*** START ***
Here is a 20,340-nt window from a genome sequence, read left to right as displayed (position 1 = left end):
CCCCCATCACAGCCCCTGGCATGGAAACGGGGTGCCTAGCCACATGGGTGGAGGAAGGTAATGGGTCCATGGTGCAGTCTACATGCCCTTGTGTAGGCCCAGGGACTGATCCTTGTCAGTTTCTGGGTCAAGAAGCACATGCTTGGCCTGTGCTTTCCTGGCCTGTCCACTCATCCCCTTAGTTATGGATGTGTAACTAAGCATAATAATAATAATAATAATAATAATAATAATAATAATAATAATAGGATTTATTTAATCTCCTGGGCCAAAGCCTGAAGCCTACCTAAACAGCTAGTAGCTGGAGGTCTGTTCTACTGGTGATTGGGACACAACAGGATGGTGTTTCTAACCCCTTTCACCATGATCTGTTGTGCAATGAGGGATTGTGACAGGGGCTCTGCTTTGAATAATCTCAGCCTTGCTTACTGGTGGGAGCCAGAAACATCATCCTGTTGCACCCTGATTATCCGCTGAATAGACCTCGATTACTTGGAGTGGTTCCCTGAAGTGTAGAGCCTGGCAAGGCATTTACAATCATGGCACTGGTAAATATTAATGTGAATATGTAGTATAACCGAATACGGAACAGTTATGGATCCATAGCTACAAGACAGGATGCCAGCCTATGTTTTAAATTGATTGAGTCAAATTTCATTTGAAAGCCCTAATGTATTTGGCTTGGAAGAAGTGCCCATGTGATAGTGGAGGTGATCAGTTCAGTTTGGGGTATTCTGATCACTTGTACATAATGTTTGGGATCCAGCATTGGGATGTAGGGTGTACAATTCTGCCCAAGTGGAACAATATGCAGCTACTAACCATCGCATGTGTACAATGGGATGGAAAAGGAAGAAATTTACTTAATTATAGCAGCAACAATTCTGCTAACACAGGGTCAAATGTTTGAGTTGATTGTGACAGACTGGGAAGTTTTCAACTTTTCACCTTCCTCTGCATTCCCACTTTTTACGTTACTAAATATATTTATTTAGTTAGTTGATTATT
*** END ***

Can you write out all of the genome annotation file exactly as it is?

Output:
Here is a 20,340-nt window from a genome sequence, read left to right as displayed (position 1 = left end):
CCCCCATCACAGCCCCTGGCATGGAAACGGGGTGCCTAGCCACATGGGTGGAGGAAGGTAATGGGTCCATGGTGCAGTCTACATGCCCTTGTGTAGGCCCAGGGACTGATCCTTGTCAGTTTCTGGGTCAAGAAGCACATGCTTGGCCTGTGCTTTCCTGGCCTGTCCACTCATCCCCTTAGTTATGGATGTGTAACTAAGCATAATAATAATAATAATAATAATAATAATAATAATAATAATAATAGGATTTATTTAATCTCCTGGGCCAAAGCCTGAAGCCTACCTAAACAGCTAGTAGCTGGAGGTCTGTTCTACTGGTGATTGGGACACAACAGGATGGTGTTTCTAACCCCTTTCACCATGATCTGTTGTGCAATGAGGGATTGTGACAGGGGCTCTGCTTTGAATAATCTCAGCCTTGCTTACTGGTGGGAGCCAGAAACATCATCCTGTTGCACCCTGATTATCCGCTGAATAGACCTCGATTACTTGGAGTGGTTCCCTGAAGTGTAGAGCCTGGCAAGGCATTTACAATCATGGCACTGGTAAATATTAATGTGAATATGTAGTATAACCGAATACGGAACAGTTATGGATCCATAGCTACAAGACAGGATGCCAGCCTATGTTTTAAATTGATTGAGTCAAATTTCATTTGAAAGCCCTAATGTATTTGGCTTGGAAGAAGTGCCCATGTGATAGTGGAGGTGATCAGTTCAGTTTGGGGTATTCTGATCACTTGTACATAATGTTTGGGATCCAGCATTGGGATGTAGGGTGTACAATTCTGCCCAAGTGGAACAATATGCAGCTACTAACCATCGCATGTGTACAATGGGATGGAAAAGGAAGAAATTTACTTAATTATAGCAGCAACAATTCTGCTAACACAGGGTCAAATGTTTGAGTTGATTGTGACAGACTGGGAAGTTTTCAACTTTTCACCTTCCTCTGCATTCCCACTTTTTACGTTACTAAATATATTTATTTAGTTAGTTGATTATT